Tuvan Singers Visit Rosendale on Saturday | Daily Dose

Tuvan Singers Visit Rosendale on Saturday



Alash Ensemble
  • Alash Ensemble

If you’ve never heard traditional Tuvan throat singing performed live, you absolutely need to. Haunting, fascinatingly unsettling, and steeped in primal beauty, the traditional Asian practice sounds both ancient and alien. Newsweek describes it well: “Imagine a human bagpipe—a person who could sing a sustained low note while humming an eerie, whistle-like melody. For good measure, toss in a thrumming rhythm similar to that of a jaw harp, but produced vocally—by the same person, at the same time.” This Saturday is your chance to experience the real deal, close up, when Tuvan quartet Alash Ensemble visits the Rosendale Cafe.

Named for the Alash River, which runs through the northwestern region of Tuva, the group was mentored by under vocalist Kongar-ool Ondar (best known to western audiences for his role in the film Genghis Blues). Its members were trained in traditional Tuvan music during childhood, first learning from their families, and later becoming students of master throat singers. They formed the group in 1999 when they were all students at Kyzyl Arts College, practicing in a damp basement and soon becoming the campus’s resident traditional ensemble. At the same time they learned about Western music, practiced on hybrid Tuvan-European instruments, and listened to new trends coming out of America. In 2002, they began to forge a new musical identity: They introduced the guitar and the Russian bayan (accordion) into their arrangements, alongside their traditional Tuvan instruments and experimented with new harmonies and song structures. The effect is an intriguing mixture of old and new.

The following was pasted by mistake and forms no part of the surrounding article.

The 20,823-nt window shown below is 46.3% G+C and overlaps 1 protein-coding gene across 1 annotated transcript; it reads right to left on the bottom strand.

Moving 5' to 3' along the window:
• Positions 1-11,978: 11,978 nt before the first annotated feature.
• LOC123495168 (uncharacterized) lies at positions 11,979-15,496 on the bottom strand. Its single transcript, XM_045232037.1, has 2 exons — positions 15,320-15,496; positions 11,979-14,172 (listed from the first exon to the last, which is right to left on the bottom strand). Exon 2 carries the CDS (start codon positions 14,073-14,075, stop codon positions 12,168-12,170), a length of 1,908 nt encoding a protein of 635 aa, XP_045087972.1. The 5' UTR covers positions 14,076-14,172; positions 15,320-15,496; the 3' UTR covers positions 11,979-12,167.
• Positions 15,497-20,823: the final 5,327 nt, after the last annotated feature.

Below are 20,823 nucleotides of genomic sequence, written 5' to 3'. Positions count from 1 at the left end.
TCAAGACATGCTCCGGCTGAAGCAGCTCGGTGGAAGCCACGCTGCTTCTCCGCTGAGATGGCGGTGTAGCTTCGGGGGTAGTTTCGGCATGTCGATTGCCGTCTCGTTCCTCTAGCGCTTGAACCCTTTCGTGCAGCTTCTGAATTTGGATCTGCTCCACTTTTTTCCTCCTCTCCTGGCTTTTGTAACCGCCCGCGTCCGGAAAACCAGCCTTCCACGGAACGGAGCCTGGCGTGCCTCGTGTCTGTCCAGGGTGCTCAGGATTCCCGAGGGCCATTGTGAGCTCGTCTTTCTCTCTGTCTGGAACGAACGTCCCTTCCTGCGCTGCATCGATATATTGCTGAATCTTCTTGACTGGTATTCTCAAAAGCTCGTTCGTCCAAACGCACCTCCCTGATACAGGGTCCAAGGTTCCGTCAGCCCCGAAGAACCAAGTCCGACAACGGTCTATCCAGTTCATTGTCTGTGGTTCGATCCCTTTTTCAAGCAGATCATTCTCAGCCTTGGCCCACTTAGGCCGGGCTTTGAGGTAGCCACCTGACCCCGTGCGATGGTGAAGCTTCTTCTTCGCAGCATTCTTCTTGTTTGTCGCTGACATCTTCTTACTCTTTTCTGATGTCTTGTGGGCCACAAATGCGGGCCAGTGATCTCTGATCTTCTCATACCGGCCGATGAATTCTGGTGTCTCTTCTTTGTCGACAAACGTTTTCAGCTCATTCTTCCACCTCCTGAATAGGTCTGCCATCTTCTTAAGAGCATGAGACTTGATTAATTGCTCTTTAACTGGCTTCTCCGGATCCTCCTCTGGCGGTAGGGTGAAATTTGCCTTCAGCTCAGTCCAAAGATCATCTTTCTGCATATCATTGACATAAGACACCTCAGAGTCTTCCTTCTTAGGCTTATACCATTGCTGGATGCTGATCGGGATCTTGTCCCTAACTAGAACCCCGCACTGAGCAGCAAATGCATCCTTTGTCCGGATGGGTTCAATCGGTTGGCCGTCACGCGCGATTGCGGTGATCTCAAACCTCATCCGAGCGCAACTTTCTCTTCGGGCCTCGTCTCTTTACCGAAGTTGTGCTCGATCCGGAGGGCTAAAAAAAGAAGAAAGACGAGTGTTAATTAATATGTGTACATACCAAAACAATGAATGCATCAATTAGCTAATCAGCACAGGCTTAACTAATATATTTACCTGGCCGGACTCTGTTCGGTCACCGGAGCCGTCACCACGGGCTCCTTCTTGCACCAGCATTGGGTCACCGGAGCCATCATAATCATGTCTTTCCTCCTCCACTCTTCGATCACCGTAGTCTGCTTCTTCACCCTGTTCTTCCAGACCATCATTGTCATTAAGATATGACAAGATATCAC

Dig the otherworldly vocalizing in this recent performance:

Alash Ensemble will perform at the Rosendale Cafe in Rosendale, New York, on Saturday, September 27 at 8pm. Tickets are $20. For more information, call (845) 658-9048 or visit http://www.rosendalecafe.com/.

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